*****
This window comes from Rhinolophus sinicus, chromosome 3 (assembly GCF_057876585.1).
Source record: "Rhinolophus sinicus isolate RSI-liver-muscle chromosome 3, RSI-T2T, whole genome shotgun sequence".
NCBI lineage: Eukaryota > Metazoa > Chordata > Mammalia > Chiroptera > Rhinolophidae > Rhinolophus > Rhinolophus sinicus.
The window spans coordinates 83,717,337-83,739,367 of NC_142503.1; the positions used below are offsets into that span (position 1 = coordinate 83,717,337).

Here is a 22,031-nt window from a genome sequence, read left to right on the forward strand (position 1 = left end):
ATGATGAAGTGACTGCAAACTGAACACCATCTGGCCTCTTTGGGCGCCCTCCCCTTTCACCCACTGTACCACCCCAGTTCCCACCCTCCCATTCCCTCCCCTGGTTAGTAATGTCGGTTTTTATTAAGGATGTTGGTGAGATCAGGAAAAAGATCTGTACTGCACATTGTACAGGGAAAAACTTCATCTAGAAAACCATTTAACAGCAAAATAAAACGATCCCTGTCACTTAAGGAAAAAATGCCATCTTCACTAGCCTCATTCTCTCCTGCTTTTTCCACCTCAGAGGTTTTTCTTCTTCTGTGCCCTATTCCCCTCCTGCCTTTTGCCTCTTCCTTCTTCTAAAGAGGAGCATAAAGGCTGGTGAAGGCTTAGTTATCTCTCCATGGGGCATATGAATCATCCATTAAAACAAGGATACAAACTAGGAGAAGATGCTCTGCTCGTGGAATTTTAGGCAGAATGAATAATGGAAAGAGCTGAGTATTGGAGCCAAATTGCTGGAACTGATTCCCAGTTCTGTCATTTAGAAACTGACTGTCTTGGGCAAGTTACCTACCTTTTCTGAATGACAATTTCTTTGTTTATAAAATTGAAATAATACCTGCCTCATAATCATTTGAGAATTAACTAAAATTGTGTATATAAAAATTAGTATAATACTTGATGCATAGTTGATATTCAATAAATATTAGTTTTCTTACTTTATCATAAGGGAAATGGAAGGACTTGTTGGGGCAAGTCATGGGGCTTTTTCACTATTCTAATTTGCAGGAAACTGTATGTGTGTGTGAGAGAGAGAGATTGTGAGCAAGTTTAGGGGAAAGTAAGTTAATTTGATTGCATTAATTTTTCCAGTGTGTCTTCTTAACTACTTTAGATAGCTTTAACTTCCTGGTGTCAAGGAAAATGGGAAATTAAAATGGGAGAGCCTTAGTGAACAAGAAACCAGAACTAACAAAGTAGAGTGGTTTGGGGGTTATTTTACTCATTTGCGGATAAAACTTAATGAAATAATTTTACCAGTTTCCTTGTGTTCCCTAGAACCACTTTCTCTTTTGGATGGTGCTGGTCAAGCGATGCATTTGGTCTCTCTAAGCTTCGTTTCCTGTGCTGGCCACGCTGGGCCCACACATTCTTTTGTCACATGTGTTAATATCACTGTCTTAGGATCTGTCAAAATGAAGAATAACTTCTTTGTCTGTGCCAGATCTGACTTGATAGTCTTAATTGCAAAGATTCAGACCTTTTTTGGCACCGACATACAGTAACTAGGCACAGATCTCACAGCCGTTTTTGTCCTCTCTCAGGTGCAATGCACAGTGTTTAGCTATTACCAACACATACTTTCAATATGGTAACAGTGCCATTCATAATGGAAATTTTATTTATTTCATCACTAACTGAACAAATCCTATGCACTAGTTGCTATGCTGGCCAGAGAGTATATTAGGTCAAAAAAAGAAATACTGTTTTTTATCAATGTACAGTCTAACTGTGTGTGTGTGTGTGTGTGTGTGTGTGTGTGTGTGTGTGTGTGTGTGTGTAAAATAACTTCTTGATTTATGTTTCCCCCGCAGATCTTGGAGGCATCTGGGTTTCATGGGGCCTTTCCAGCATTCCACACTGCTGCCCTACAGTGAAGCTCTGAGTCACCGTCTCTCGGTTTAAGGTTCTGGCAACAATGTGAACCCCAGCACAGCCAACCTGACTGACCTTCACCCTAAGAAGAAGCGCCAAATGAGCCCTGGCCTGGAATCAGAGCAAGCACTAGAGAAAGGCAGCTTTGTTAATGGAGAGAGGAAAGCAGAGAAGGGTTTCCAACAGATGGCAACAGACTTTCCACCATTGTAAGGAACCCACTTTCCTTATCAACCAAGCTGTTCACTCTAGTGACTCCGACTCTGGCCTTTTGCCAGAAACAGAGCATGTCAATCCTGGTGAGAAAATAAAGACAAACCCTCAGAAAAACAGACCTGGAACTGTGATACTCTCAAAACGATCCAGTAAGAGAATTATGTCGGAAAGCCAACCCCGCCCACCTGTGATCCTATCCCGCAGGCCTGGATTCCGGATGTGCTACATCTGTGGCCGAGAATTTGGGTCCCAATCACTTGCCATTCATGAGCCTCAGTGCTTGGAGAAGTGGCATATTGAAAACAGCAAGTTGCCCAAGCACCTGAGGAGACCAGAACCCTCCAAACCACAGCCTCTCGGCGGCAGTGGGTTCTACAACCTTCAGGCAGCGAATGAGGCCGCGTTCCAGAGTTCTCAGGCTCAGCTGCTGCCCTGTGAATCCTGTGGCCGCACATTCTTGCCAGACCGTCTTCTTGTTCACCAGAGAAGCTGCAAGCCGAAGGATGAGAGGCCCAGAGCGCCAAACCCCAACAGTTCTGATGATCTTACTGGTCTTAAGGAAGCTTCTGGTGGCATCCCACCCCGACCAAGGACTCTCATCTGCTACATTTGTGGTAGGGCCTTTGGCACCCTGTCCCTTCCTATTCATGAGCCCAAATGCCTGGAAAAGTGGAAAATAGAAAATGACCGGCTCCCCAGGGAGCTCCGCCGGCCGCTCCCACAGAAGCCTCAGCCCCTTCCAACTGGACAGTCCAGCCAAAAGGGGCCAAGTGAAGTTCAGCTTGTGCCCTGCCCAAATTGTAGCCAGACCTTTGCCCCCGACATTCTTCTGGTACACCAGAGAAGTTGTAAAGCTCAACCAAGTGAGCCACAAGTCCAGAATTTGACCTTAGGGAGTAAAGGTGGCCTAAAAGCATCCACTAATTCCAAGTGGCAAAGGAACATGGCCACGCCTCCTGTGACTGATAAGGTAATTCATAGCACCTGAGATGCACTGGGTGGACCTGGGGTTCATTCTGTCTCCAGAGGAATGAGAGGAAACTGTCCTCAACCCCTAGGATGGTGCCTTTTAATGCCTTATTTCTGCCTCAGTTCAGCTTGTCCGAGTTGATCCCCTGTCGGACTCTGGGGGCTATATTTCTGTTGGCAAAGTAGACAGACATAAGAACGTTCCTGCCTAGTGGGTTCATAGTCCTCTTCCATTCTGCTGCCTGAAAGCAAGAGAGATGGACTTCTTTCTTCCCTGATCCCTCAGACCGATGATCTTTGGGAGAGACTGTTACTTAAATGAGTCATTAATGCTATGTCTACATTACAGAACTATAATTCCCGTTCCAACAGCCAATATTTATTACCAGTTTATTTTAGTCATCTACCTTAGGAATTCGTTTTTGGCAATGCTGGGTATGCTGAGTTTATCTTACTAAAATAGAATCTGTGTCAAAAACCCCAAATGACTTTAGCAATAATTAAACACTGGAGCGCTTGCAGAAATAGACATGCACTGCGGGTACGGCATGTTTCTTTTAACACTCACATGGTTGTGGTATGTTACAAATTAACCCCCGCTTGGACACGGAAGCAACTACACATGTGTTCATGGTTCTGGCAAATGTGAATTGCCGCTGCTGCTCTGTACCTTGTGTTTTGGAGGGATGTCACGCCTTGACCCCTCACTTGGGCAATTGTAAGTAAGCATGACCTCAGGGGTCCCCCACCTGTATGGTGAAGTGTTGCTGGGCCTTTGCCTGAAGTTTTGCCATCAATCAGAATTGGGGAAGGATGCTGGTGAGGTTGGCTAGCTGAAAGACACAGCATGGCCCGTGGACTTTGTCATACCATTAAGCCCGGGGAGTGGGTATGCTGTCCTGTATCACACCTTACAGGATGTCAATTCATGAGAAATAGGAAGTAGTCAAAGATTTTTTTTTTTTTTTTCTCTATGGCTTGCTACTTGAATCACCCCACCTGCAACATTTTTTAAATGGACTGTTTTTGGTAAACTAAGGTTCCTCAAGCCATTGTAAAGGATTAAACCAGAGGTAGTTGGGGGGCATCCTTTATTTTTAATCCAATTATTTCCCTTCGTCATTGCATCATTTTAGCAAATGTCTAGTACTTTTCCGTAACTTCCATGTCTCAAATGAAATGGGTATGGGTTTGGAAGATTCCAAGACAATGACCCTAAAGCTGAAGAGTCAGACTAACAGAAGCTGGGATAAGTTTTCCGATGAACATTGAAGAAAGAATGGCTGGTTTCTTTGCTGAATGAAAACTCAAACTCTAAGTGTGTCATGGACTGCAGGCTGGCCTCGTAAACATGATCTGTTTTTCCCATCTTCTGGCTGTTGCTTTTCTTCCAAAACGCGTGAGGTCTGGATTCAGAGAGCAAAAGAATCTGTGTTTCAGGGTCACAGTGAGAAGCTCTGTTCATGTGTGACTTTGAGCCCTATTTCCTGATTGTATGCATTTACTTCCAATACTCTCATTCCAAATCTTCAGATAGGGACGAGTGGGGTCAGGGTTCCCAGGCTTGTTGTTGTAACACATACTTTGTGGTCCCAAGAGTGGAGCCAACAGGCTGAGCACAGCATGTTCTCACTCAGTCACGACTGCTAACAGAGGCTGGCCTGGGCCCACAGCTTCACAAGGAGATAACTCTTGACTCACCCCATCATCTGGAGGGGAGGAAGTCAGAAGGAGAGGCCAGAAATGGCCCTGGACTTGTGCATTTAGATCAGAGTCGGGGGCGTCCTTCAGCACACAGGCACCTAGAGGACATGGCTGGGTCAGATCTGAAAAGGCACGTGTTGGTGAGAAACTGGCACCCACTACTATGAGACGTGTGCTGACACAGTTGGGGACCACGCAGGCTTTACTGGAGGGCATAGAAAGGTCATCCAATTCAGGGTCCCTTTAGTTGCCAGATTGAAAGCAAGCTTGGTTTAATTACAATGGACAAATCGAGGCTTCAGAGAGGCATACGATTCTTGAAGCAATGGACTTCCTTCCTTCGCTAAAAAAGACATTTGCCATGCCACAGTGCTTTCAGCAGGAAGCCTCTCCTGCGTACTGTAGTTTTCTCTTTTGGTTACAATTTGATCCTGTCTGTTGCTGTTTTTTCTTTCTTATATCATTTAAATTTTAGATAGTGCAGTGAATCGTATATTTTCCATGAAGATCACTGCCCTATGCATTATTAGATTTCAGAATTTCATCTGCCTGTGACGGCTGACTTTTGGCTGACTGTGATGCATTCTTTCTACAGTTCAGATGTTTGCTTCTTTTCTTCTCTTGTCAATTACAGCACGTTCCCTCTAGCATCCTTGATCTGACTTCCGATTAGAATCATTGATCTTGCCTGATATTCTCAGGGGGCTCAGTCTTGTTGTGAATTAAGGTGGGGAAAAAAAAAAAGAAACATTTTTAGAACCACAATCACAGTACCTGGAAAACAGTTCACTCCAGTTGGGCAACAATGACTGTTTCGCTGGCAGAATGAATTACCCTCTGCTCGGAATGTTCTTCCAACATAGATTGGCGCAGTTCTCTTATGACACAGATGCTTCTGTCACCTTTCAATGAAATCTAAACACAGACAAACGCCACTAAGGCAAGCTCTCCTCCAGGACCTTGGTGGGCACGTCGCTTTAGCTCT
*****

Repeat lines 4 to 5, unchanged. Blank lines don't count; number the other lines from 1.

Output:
The window spans coordinates 83,717,337-83,739,367 of NC_142503.1; the positions used below are offsets into that span (position 1 = coordinate 83,717,337).

Here is a 22,031-nt window from a genome sequence, read left to right on the forward strand (position 1 = left end):